The North's power-sharing institutions were in crisis on Thursday following the resignation of First Minister Paul Givan in the latest move in the DUP's campaign against the Northern Ireland protocol.
Mr Givan’s departure, which took effect from one minute after midnight, means the Deputy First Minister, Michelle O’Neill of Sinn Féin, also ceases to hold office and the Northern Executive cannot function.
Other Ministers remain in post, which will permit the Assembly to continue to operate in a limited fashion, though no new or significant decisions can be taken.
DUP leader Jeffrey Donaldson said he was clear the protocol "represents an existential threat to the union and to the future of Northern Ireland within the United Kingdom", and he had no choice but to act.
Mr Donaldson on Friday said he had spoken with UK prime minister Boris Johnson who had told him there was only a “20 percent to 30 percent chance” of agreement being reached between Britain and the EU by the January 31st.
Mr Donaldson told RTÉ radio that the Assembly could continue to operate as a legislature and that legislation would continue “right up to the date” when it was dissolved for the election.
Post-Brexit checks at the North’s ports continued despite the order by the DUP Minister for Agriculture Edwin Poots that they be suspended.
The North's Minister for Health, Robin Swann of the UUP, said he had sought "urgent legal clarification" regarding the decision on lifting the remaining Covid-19 restrictions, due to be taken by the Executive next week.
Discussions were under way on Thursday evening to try and fast-track legislation and other outstanding Assembly business, including an apology for victims of historical institutional abuse.
Under legislation expected to be completed at Westminster next week, which will apply retrospectively, the Assembly can continue in this manner for an initial six-week period, which can be further extended.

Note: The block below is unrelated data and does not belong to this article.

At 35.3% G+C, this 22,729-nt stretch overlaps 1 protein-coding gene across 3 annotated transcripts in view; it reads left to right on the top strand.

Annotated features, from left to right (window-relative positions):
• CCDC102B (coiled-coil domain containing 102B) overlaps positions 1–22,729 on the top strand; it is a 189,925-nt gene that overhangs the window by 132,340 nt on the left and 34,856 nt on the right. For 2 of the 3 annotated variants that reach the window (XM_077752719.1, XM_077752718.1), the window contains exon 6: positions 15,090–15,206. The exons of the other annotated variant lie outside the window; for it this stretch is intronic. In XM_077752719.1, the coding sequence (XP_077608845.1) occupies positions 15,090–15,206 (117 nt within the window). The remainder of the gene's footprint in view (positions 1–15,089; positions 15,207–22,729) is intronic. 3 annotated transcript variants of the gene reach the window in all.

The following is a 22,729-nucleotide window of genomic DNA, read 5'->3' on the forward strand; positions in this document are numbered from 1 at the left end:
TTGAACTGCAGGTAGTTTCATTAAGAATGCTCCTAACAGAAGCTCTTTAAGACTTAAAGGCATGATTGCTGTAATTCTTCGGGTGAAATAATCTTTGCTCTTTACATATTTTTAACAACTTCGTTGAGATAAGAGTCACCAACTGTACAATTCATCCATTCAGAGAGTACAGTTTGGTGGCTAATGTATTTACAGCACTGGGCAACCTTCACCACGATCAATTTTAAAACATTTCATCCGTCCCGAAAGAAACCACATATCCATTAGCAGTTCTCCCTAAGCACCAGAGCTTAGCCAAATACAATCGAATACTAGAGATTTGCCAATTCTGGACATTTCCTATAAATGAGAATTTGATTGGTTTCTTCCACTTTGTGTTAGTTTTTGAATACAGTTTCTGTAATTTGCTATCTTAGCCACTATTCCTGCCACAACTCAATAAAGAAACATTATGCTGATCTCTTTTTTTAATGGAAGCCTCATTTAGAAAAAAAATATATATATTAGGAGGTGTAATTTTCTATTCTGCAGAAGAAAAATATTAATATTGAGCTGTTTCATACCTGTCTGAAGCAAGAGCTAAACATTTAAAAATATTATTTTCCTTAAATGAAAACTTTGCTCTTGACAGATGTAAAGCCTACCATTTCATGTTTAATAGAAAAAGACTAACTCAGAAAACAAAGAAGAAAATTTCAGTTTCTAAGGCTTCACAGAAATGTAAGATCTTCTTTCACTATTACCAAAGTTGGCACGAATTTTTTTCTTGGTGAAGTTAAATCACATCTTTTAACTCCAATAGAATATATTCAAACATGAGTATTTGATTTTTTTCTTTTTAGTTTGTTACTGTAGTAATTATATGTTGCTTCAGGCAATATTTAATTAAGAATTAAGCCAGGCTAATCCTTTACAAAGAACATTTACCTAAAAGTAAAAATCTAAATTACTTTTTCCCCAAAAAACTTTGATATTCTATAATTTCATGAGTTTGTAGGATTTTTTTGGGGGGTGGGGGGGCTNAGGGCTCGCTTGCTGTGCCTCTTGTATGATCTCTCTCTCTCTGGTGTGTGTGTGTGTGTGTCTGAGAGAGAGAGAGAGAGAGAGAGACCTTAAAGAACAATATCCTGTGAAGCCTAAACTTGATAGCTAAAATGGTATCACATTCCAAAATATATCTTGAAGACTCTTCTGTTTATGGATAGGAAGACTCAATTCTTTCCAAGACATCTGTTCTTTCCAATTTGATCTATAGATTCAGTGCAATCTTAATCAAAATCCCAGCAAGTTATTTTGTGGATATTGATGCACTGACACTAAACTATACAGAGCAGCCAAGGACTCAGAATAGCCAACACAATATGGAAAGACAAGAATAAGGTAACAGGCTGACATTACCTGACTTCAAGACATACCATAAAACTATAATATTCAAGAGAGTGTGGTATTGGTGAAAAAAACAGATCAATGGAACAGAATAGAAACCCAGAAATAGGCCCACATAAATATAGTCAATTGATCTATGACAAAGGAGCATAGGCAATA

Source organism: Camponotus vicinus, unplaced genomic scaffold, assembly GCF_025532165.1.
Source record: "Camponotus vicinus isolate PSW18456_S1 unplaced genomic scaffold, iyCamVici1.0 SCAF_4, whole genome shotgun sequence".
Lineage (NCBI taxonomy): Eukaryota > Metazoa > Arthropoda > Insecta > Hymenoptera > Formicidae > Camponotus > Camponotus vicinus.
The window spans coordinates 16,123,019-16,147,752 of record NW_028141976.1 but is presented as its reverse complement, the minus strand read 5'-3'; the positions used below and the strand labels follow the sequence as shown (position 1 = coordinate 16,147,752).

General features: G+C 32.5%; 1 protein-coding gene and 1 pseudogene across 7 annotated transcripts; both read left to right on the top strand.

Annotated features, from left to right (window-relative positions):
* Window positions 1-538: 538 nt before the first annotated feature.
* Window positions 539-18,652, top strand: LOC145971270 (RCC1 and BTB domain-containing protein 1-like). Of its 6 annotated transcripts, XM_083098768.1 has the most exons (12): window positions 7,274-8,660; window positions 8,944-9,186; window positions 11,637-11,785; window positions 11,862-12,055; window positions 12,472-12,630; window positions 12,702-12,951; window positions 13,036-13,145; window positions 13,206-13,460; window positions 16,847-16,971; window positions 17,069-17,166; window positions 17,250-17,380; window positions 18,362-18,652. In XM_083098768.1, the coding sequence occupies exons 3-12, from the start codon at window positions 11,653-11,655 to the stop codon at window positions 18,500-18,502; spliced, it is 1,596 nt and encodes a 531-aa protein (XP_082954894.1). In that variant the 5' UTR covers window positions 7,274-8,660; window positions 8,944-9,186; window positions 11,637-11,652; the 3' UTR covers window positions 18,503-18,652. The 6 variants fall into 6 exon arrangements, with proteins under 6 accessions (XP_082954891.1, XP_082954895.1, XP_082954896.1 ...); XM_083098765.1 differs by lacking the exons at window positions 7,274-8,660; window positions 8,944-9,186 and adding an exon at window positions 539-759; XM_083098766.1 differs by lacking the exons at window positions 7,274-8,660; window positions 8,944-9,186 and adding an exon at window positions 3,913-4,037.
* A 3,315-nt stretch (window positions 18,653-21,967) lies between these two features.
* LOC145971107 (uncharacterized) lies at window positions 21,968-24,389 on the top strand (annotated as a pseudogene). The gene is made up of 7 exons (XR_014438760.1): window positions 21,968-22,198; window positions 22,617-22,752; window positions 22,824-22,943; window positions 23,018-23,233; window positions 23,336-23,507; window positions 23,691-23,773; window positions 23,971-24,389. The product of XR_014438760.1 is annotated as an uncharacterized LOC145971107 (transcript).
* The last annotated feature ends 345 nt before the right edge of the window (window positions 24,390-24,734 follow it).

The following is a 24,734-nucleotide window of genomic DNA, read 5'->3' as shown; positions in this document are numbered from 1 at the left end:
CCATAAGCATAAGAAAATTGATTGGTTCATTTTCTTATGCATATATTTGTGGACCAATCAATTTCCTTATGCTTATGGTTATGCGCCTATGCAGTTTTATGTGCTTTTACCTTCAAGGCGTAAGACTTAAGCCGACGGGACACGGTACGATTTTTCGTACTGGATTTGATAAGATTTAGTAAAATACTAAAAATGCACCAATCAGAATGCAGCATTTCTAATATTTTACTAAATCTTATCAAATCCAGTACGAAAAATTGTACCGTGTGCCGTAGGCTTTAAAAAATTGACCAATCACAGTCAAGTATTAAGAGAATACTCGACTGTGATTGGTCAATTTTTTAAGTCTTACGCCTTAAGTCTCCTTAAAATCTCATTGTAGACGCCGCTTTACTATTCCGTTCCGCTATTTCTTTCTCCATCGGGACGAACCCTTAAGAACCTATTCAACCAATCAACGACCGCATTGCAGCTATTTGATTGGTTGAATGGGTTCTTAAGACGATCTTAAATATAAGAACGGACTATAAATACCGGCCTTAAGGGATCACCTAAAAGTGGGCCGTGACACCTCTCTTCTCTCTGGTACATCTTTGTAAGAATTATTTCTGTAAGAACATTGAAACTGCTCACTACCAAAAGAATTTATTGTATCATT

Assembly elections are due to be held in Northern Ireland in May, although they could be brought forward.
The DUP's action was strongly condemned by the other parties in the Northern Executive and by the Irish Government. A spokesman for Taoiseach Micheál Martin said he was "deeply concerned" and described Mr Givan's resignation as a "very damaging move".
Peace and stability
He said "current talks between the EU and the UK must be given every chance to succeed" and the European Commission "has put forward serious proposals which directly address the concerns about outstanding issues on implementation of the protocol.
“I would urge the DUP to return to full engagement with all the institutions of the Good Friday [Belfast] Agreement and avoid any action that could damage peace and stability in Northern Ireland.”
Sinn Féin leader Mary Lou McDonald called for an early election, saying “We cannot stagger on in the months ahead without a functioning executive and Sinn Féin will not facilitate this.”
The British government expressed disappointment at Mr Givan’s resignation and called on the DUP to reinstate a first minister immediately.
Foreign secretary Liz Truss had a scheduled call with European Commission vice-president Maros Sefcovic on Thursday as part of the ongoing talks over the protocol.